And how are you doing?
I started running a few years ago. I started seeing a therapist. I don’t know which is which in terms of how much more at ease I feel in the world, but I’m a very different man than I was three or four years ago.
Therapy is weird. I started going earlier this year and it does change you very slowly over time in ways you don’t notice until you have to deal with certain situations.
This is maybe like the ninth therapist of my life. I first started seeing a therapist when I was 13, but none of them ever stuck. I’d always make it four months with someone and be like “ah, this is stupid.” But I’ve been seeing this guy for four or five years, and now I think anybody who doesn’t see a therapist is insane. I also think anyone who doesn’t run every morning is insane. It’s like, because of these two things, now I know myself, and I understand how my actions affect other people. Instead of just being stoned and confused all the time. Now I’m stoned and confused and I know myself.
The author page of Let Go On And On And On says “Tim / Chicago / Libra / Joan of Arc. Is that a joke or are you bang into astrology?
I forgot that’s my author bio. Sure—I go through phases of living according to it or not.
Normally men are quite resistant to it even being a thing.
Astrology would be as pedestrian as my esoteric and occult interests go. My life is guided by intense meditation rituals and mantras. Every day, half a dozen times. I have rituals that couldn’t really be traced back to the tangible material world in their effectiveness.
Have you read that book David Lynch wrote about transcendental meditation?
Oh yeah! That’s a good one. Me and my brother went to a David Lynch weekend at the Maharishi Institute ten or 12 years ago, it was cool.
He does that thing, actually, where he’ll think of a color or an image and create around that. Apparently when he directs people he’ll say like, “do it again but make it more blue”.
Yeah. Collaborating with me isn’t for everyone, you know? And it shouldn’t be. But the Joan of Arc people, we have our own secret language between us.
Do you have a secret language with everyone you collaborate with?
Nope [laughs], but with Joan of Arc I sure do. It would be very easy for us to say to each other “do it again but make it more blue.” That wouldn’t be the way we’d say it, but we definitely know what we mean when we tell each other “let’s try that and stripe it.” Which goes back to when you asked about me and Mike getting along—he’d never in a million years have any patience for that. He’d be like “OK, are we playing it in 7? Are we playing it at this tempo? Is this the harmony?” He wants clear-cut answers. Whereas Joan of Arc is like "Let’s stripe it and try the second stripe backwards,” and we all know what that means, but even if we don’t the margin of error in which we each understand it creates a new thing.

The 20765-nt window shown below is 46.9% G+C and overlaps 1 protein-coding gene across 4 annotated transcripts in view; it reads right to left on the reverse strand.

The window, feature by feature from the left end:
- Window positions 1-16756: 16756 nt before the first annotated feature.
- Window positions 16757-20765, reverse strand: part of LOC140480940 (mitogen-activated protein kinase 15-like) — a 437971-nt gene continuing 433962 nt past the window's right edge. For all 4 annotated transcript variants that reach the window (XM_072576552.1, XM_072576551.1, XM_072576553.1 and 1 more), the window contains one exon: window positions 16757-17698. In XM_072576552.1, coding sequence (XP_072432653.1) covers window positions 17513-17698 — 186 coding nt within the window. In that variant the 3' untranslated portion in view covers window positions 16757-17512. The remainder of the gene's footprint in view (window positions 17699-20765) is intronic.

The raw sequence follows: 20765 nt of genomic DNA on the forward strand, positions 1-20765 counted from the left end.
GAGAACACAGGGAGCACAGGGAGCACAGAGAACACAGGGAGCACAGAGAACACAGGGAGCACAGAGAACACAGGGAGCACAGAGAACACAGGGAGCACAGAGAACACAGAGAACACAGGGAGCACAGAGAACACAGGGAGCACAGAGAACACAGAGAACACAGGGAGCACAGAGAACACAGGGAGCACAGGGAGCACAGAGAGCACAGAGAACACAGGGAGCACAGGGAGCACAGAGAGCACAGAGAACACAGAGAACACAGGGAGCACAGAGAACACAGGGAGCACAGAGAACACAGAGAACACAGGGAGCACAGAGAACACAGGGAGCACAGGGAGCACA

So you teach creative writing, you write books, your lyrics often read like prose: what are some of the writers that have stuck with you the longest?
When I was a kid I would read Huck Finn over and over and over. Like I would get to the last page and not even stand up and stretch. I’d get to the last page and flip back to the beginning and keep reading it on a loop.
Is that because you liked the way it was written rather than wanting to read the same story?
It must have been, right? Because I knew the story. Obviously time passed a lot different in the 70s and early 80s than it does now, so reading was a very pleasurable thing for me. I first read it nine or ten years ago but Roberto Bolano’s The Savage Detectives was the first book I ever read in that way since Huck Finn. It was amazing. It really just felt like no other book had ever tuned me back into that eight-year-old who read Huck Finn on a loop.
Before we go, I’d like to talk about the video for “Issues,” and how you are very naked in it.
The funny thing about that video is 36 hours before it came out there was not the little box covering my genitalia.
Did someone politely ask you to censor it?
MY MOM. I had to call her and be like, “alright, so, you should know there’s this video coming out in a couple of days and I’m dancing naked in it.” And she was like “oohhhh-kayyyy…. please don’t do this.” So we added an image covering my genitalia, but the original idea was just me dancing completely naked. It was a very direct statement aimed at a very specific person, probably more than anything I’ve ever made.
What happened to the original cut?
The people at the record label have the version without the square. There’s a couple of young women who work at the label who, during the once or twice a year I see them, love to throw it out as a little threat. Every time there’s the slightest thing that I disagree with they’re like “you know, we can leak that at any time!” The video was shot with the guy that I’ve worked with constantly for 20 years. I was comfortable enough dancing naked in front of him, but one of his assistants came in while we were editing and he was like, “huh, you never really see a… normal sized dick.” He really had to concentrate on it, like, “what’s the police word? Normal” [laughs]. Thanks pal!
Word. Shoutout normal dicks!
Follow Emma on Twitter.